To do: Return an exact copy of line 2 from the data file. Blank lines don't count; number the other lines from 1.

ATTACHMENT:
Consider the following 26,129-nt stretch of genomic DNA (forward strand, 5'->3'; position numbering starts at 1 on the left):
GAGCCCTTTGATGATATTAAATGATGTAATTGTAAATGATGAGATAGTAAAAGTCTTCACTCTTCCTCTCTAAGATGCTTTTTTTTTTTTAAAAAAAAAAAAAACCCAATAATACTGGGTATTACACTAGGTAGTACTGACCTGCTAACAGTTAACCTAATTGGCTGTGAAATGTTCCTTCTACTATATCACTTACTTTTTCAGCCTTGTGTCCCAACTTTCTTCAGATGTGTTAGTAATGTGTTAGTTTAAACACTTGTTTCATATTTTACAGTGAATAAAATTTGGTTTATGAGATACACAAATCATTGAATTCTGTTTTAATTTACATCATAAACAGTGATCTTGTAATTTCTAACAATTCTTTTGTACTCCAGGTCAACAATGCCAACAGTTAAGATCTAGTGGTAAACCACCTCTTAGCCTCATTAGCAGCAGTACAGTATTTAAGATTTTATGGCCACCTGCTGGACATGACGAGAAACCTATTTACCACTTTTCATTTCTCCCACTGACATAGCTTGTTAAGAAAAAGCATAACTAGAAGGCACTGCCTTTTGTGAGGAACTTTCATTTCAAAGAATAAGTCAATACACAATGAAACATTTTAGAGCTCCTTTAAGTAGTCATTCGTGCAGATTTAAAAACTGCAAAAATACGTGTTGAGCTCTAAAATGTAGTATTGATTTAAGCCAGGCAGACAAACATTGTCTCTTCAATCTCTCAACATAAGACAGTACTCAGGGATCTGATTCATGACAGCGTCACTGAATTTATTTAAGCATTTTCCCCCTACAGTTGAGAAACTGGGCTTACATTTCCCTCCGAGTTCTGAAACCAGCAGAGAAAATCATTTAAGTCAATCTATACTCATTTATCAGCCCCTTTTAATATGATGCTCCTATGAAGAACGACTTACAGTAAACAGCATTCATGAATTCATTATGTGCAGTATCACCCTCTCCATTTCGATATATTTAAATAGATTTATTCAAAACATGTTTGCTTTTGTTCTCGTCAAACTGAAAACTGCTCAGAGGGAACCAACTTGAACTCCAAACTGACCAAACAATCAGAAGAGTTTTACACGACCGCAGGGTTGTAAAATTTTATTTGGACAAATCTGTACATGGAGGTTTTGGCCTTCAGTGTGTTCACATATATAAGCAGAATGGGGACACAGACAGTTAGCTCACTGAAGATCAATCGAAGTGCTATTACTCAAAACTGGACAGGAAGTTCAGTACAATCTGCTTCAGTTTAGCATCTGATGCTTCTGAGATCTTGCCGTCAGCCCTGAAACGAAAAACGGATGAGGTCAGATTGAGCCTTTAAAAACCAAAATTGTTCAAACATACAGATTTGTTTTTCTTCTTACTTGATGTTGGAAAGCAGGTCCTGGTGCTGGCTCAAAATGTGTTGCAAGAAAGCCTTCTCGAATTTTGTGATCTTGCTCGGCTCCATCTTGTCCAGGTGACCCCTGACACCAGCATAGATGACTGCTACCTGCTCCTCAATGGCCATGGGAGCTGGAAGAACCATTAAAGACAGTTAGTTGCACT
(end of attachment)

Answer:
GAGCCCTTTGATGATATTAAATGATGTAATTGTAAATGATGAGATAGTAAAAGTCTTCACTCTTCCTCTCTAAGATGCTTTTTTTTTTTTAAAAAAAAAAAAAACCCAATAATACTGGGTATTACACTAGGTAGTACTGACCTGCTAACAGTTAACCTAATTGGCTGTGAAATGTTCCTTCTACTATATCACTTACTTTTTCAGCCTTGTGTCCCAACTTTCTTCAGATGTGTTAGTAATGTGTTAGTTTAAACACTTGTTTCATATTTTACAGTGAATAAAATTTGGTTTATGAGATACACAAATCATTGAATTCTGTTTTAATTTACATCATAAACAGTGATCTTGTAATTTCTAACAATTCTTTTGTACTCCAGGTCAACAATGCCAACAGTTAAGATCTAGTGGTAAACCACCTCTTAGCCTCATTAGCAGCAGTACAGTATTTAAGATTTTATGGCCACCTGCTGGACATGACGAGAAACCTATTTACCACTTTTCATTTCTCCCACTGACATAGCTTGTTAAGAAAAAGCATAACTAGAAGGCACTGCCTTTTGTGAGGAACTTTCATTTCAAAGAATAAGTCAATACACAATGAAACATTTTAGAGCTCCTTTAAGTAGTCATTCGTGCAGATTTAAAAACTGCAAAAATACGTGTTGAGCTCTAAAATGTAGTATTGATTTAAGCCAGGCAGACAAACATTGTCTCTTCAATCTCTCAACATAAGACAGTACTCAGGGATCTGATTCATGACAGCGTCACTGAATTTATTTAAGCATTTTCCCCCTACAGTTGAGAAACTGGGCTTACATTTCCCTCCGAGTTCTGAAACCAGCAGAGAAAATCATTTAAGTCAATCTATACTCATTTATCAGCCCCTTTTAATATGATGCTCCTATGAAGAACGACTTACAGTAAACAGCATTCATGAATTCATTATGTGCAGTATCACCCTCTCCATTTCGATATATTTAAATAGATTTATTCAAAACATGTTTGCTTTTGTTCTCGTCAAACTGAAAACTGCTCAGAGGGAACCAACTTGAACTCCAAACTGACCAAACAATCAGAAGAGTTTTACACGACCGCAGGGTTGTAAAATTTTATTTGGACAAATCTGTACATGGAGGTTTTGGCCTTCAGTGTGTTCACATATATAAGCAGAATGGGGACACAGACAGTTAGCTCACTGAAGATCAATCGAAGTGCTATTACTCAAAACTGGACAGGAAGTTCAGTACAATCTGCTTCAGTTTAGCATCTGATGCTTCTGAGATCTTGCCGTCAGCCCTGAAACGAAAAACGGATGAGGTCAGATTGAGCCTTTAAAAACCAAAATTGTTCAAACATACAGATTTGTTTTTCTTCTTACTTGATGTTGGAAAGCAGGTCCTGGTGCTGGCTCAAAATGTGTTGCAAGAAAGCCTTCTCGAATTTTGTGATCTTGCTCGGCTCCATCTTGTCCAGGTGACCCCTGACACCAGCATAGATGACTGCTACCTGCTCCTCAATGGCCATGGGAGCTGGAAGAACCATTAAAGACAGTTAGTTGCACT